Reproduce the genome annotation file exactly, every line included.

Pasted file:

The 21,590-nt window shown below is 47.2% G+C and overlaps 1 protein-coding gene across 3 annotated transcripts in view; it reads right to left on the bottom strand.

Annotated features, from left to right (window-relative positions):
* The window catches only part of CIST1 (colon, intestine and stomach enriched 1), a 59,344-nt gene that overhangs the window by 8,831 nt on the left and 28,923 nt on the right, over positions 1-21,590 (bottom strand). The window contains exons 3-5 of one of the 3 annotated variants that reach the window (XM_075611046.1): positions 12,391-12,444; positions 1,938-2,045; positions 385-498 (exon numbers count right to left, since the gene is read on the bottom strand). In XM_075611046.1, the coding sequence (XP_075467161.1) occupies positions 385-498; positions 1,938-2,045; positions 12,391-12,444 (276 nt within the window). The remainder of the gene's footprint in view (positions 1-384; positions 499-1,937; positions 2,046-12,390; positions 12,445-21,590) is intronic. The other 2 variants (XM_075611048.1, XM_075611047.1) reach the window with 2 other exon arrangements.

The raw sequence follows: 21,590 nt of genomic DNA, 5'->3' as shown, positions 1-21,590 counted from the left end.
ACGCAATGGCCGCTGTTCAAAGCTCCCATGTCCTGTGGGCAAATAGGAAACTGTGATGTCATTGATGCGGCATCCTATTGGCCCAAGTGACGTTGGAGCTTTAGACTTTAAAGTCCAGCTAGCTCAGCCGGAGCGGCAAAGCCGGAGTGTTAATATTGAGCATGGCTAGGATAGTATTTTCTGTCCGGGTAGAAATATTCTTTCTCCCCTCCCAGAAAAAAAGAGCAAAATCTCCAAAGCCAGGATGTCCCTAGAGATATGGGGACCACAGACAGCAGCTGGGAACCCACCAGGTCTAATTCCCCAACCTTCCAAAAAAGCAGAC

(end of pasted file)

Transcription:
The 21,590-nt window shown below is 47.2% G+C and overlaps 1 protein-coding gene across 3 annotated transcripts in view; it reads right to left on the bottom strand.

Annotated features, from left to right (window-relative positions):
* The window catches only part of CIST1 (colon, intestine and stomach enriched 1), a 59,344-nt gene that overhangs the window by 8,831 nt on the left and 28,923 nt on the right, over positions 1-21,590 (bottom strand). The window contains exons 3-5 of one of the 3 annotated variants that reach the window (XM_075611046.1): positions 12,391-12,444; positions 1,938-2,045; positions 385-498 (exon numbers count right to left, since the gene is read on the bottom strand). In XM_075611046.1, the coding sequence (XP_075467161.1) occupies positions 385-498; positions 1,938-2,045; positions 12,391-12,444 (276 nt within the window). The remainder of the gene's footprint in view (positions 1-384; positions 499-1,937; positions 2,046-12,390; positions 12,445-21,590) is intronic. The other 2 variants (XM_075611048.1, XM_075611047.1) reach the window with 2 other exon arrangements.

The raw sequence follows: 21,590 nt of genomic DNA, 5'->3' as shown, positions 1-21,590 counted from the left end.
ACGCAATGGCCGCTGTTCAAAGCTCCCATGTCCTGTGGGCAAATAGGAAACTGTGATGTCATTGATGCGGCATCCTATTGGCCCAAGTGACGTTGGAGCTTTAGACTTTAAAGTCCAGCTAGCTCAGCCGGAGCGGCAAAGCCGGAGTGTTAATATTGAGCATGGCTAGGATAGTATTTTCTGTCCGGGTAGAAATATTCTTTCTCCCCTCCCAGAAAAAAAGAGCAAAATCTCCAAAGCCAGGATGTCCCTAGAGATATGGGGACCACAGACAGCAGCTGGGAACCCACCAGGTCTAATTCCCCAACCTTCCAAAAAAGCAGAC